r
P
p(r)
JKR
a
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a
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JKR Model
1. When  = 0, JKR equations revert to the Hertz equations.
2. Even under zero load (P = 0), there still exists a contact radius.
 6R
a 0  
 K
2



1
3
0 
 4  R 
a0

 
2
3R  3K

2
2
2
1
3
3. F has a minimum value to meet the equilibrium equation
Pmin
3
  R
2
1/ 3
 min
 3 R 2 

 
 2 2K 
i.e. the pull-off force.
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DMT Model
Derjaguin, B.V., Muller, V.M., Toporov, Y.P., 1975, J. Coll. Interf. Sci., 53, pp. 314-326.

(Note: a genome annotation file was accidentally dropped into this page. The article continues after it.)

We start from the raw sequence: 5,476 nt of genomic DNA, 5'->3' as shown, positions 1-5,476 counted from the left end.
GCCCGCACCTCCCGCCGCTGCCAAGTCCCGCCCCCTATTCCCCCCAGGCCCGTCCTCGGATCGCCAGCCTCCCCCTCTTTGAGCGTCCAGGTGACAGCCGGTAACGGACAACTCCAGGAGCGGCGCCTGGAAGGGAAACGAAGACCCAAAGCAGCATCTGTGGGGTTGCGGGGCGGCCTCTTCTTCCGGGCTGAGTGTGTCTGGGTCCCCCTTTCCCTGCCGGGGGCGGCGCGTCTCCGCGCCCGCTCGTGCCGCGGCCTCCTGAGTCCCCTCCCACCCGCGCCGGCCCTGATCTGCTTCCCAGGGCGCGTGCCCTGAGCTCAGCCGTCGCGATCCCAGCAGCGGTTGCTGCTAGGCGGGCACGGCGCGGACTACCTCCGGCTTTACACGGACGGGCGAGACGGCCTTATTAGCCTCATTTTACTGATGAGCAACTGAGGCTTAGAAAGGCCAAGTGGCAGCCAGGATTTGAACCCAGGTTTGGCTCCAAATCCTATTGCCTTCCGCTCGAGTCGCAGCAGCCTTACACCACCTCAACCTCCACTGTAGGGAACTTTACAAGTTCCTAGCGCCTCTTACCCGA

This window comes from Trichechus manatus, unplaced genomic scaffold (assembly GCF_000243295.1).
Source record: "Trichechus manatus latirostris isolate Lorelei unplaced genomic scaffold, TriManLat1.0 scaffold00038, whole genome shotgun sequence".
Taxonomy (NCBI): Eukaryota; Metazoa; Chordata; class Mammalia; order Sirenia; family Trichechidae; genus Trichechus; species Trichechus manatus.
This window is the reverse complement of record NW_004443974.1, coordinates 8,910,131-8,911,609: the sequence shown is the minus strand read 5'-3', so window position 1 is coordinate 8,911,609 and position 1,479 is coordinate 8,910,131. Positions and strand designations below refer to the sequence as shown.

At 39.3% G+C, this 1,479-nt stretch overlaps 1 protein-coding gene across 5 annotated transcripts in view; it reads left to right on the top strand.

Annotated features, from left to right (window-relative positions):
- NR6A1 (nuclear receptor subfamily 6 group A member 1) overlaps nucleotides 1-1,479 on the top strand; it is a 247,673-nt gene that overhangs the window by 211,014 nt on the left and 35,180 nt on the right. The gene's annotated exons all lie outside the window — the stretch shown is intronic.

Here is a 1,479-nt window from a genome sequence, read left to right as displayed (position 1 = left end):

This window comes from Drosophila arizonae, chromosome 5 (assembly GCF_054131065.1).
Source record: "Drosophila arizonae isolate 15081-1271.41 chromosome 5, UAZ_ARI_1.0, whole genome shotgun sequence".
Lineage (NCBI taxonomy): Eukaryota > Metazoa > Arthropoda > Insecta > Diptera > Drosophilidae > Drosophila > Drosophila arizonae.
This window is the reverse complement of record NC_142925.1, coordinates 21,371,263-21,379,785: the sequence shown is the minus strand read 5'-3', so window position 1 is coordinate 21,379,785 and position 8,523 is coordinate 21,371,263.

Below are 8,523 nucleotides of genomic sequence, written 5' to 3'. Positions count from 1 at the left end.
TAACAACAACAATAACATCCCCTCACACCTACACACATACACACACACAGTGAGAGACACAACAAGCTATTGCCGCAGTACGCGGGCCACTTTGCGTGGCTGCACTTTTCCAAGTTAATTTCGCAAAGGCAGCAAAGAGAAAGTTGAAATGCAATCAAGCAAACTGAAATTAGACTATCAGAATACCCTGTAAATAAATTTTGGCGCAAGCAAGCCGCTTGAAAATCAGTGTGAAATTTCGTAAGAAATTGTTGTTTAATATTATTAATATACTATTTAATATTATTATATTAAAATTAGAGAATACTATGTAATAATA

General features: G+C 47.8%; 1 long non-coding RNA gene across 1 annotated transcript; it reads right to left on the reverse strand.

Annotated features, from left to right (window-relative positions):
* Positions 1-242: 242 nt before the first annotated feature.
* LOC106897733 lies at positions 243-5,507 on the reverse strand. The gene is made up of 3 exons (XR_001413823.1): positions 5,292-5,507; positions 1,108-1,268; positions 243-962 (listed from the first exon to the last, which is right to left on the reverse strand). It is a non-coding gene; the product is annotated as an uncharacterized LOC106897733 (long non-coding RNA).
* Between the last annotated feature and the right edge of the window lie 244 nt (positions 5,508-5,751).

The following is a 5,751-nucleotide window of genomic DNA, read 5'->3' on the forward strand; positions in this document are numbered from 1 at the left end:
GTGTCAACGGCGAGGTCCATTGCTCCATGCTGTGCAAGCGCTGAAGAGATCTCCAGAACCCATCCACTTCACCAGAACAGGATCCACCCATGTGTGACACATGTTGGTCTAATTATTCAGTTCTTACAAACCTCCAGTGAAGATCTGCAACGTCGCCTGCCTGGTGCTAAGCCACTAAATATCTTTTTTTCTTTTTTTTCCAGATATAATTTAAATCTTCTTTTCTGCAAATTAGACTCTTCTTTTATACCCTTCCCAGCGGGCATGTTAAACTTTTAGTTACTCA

Muller, V.M., Derjaguin, B.V., Toporov, Y.P., 1983, Coll. and Surf., 7, pp. 251-259.
DMT model


p(r)
Tensile stresses exist outside
the contact area.
Stress profile remains Hertzian
inside the contact area.
a
r
Applied Force, Contact Radius & Vertical Approach
a3 K
 P  2R,
R
a2

R
PPullOff  2  R
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JKR-DMT Transition
Tabor Parameter:
1/ 3
  R 
   *2 3 
 E Z0 
2
  1 DMT theory applies
  1 JKR theory applies
Recent papers suggest another model for DMT & large loads.
J. A. Greenwood 2007, Tribol. Lett., 26 pp. 203–211
W. Jiunn-Jong, J. Phys. D: Appl. Phys. 41 (2008), 185301.
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Maugis Approximation
1.5
 TH , Z  Z 0  h0
 
 0, Z  Z 0  h0
Maugis approximation
1
0.5
 /
TH